- Housing information: rent or own, monthly payment amount
- Gross income
- Personal References: name, occupation, relationship, contact information
Having a cosigner on a student loan application is usually reserved for and required for non-US citizens, however US citizens or permanent residents can also benefit from adding a cosigner to their application. A cosigner is a person who joins your loan application and legally agrees to take responsibility for your loan payments in the event that you are unable to pay them. For international students, who are non-US citizens planning to attend a US university, having a co-signer is required. However, US citizens or permanent residents can choose to add a cosigner in order to increase their chances of loan approval and to receive better interest rates.Because your cosigner must be a US citizen or permanent resident (green card holder) you will need to have their personal information on hand such as name, address, telephone number, and social security number. It is important to inform your cosigner that they may have to log in themselves to fill out and sign a part of the loan application.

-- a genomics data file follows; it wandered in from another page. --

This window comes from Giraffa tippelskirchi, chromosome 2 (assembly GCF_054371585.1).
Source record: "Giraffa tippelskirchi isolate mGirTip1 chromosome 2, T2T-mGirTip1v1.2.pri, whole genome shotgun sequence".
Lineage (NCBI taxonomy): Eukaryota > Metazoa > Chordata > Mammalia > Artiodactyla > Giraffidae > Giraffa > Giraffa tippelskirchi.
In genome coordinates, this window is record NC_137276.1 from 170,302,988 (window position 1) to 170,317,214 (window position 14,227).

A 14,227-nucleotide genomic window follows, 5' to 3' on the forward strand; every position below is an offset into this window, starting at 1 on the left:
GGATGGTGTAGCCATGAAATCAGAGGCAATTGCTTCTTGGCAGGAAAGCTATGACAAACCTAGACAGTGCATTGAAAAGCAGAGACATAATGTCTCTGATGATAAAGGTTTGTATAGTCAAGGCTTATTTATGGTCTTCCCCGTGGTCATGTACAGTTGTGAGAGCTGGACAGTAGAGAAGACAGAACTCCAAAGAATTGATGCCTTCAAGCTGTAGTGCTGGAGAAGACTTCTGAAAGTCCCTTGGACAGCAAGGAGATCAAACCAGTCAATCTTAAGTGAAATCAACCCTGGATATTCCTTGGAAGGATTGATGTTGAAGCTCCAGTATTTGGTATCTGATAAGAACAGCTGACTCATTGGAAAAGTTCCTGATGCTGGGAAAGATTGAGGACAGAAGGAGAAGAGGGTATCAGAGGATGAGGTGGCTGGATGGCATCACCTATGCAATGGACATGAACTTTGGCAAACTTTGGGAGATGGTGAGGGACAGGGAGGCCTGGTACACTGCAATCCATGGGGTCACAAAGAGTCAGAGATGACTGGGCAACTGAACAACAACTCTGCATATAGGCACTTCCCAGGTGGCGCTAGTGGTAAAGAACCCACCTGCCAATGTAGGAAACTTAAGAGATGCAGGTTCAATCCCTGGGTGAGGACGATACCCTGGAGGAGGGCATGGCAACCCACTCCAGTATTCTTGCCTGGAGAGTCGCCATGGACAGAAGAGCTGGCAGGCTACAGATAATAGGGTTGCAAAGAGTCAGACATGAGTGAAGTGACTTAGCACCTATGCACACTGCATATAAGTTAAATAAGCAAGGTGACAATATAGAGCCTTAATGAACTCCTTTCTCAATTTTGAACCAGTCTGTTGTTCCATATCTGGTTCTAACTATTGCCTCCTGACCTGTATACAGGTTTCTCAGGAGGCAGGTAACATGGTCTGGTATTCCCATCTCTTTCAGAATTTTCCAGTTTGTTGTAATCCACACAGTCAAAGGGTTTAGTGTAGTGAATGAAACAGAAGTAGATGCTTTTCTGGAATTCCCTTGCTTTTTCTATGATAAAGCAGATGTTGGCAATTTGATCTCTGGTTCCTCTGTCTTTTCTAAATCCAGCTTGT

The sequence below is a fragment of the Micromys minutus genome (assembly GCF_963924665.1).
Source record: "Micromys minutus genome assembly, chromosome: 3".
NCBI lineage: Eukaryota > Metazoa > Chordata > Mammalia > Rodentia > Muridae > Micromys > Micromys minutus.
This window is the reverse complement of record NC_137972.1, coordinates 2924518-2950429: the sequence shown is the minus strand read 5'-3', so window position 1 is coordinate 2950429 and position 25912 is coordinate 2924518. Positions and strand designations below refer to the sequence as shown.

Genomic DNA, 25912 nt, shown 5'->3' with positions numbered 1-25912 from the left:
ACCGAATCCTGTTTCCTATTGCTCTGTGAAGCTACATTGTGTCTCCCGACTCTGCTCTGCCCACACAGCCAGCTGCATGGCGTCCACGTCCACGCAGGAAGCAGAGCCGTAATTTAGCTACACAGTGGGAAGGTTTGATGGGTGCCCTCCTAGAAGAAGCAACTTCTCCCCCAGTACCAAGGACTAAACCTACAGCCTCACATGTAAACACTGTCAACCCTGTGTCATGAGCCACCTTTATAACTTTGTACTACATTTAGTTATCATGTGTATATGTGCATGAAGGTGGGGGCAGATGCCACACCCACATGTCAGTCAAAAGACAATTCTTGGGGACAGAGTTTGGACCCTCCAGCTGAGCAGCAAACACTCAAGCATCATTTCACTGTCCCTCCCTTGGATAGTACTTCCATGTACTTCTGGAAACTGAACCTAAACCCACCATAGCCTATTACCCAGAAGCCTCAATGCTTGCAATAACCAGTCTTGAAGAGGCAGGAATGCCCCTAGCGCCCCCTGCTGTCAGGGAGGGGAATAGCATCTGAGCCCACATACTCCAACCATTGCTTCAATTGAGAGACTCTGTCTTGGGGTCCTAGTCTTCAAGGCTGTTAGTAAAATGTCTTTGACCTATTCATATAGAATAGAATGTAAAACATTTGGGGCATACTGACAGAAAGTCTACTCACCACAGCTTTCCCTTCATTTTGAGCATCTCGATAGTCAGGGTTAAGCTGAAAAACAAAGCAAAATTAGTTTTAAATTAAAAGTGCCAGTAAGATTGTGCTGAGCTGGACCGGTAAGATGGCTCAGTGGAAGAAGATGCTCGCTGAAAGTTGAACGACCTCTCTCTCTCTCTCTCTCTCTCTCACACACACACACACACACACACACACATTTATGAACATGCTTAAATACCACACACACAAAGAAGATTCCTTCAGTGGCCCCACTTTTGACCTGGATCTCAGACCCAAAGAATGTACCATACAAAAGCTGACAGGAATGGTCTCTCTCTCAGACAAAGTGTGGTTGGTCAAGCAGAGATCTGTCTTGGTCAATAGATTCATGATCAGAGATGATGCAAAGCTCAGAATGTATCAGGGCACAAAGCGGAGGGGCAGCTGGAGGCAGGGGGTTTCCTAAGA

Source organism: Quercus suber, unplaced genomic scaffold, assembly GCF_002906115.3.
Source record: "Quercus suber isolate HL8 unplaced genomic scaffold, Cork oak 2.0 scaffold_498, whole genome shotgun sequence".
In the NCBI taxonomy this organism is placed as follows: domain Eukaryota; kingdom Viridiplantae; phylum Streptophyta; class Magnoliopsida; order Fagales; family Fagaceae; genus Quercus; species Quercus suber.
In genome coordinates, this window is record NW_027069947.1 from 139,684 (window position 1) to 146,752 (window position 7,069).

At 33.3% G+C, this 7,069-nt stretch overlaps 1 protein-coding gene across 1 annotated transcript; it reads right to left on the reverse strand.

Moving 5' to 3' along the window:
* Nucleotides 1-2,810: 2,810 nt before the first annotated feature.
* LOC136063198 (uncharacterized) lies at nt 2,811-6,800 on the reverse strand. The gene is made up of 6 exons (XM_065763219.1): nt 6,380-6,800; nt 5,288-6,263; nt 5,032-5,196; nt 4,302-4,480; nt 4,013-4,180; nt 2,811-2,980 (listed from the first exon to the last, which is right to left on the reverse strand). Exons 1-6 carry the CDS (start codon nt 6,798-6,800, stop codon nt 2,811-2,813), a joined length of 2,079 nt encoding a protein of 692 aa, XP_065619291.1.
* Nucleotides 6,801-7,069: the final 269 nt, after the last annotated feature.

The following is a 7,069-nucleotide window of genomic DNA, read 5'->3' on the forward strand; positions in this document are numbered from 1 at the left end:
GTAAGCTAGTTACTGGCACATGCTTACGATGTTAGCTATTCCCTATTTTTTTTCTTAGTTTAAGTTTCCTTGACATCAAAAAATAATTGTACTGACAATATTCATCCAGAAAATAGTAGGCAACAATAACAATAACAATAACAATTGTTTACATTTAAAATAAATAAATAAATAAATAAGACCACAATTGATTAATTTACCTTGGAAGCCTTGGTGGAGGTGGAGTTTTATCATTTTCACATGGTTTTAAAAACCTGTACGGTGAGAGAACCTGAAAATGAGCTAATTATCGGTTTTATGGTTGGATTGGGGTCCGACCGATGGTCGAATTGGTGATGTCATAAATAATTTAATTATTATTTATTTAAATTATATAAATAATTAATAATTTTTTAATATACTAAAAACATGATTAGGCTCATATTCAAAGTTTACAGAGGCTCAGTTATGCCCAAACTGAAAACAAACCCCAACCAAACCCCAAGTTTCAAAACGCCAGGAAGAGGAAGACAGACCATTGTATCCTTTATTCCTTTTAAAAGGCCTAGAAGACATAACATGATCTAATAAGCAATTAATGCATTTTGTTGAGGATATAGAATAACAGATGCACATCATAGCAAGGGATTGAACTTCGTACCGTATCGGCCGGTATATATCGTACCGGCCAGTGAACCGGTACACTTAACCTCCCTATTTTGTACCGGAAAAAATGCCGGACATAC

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A few months ago, we published a blog discussing how Nigerian international students were being affected by low oil prices. The drop in world prices has caused the Nigerian government to cut back on international education sponsorships. Unfortunately, it seems that the Saudi Arabian government is going down the same path and being forced to cut spending for international education. Read the rest of this entry »
In August 2015, the US federal court ruled against the validity of the US Department of Homeland Security’s (DHS) 2008 regulation update for the Optional Practical Training (OPT) program. However, the court gave the DHS until February 10, 2016, to begin the implementation of necessary changes. In January 2016, the court extended the date for implementation until May 10, 2016. What does this really mean for internationals students? Let’s break it down.
What is Optional Practical Training?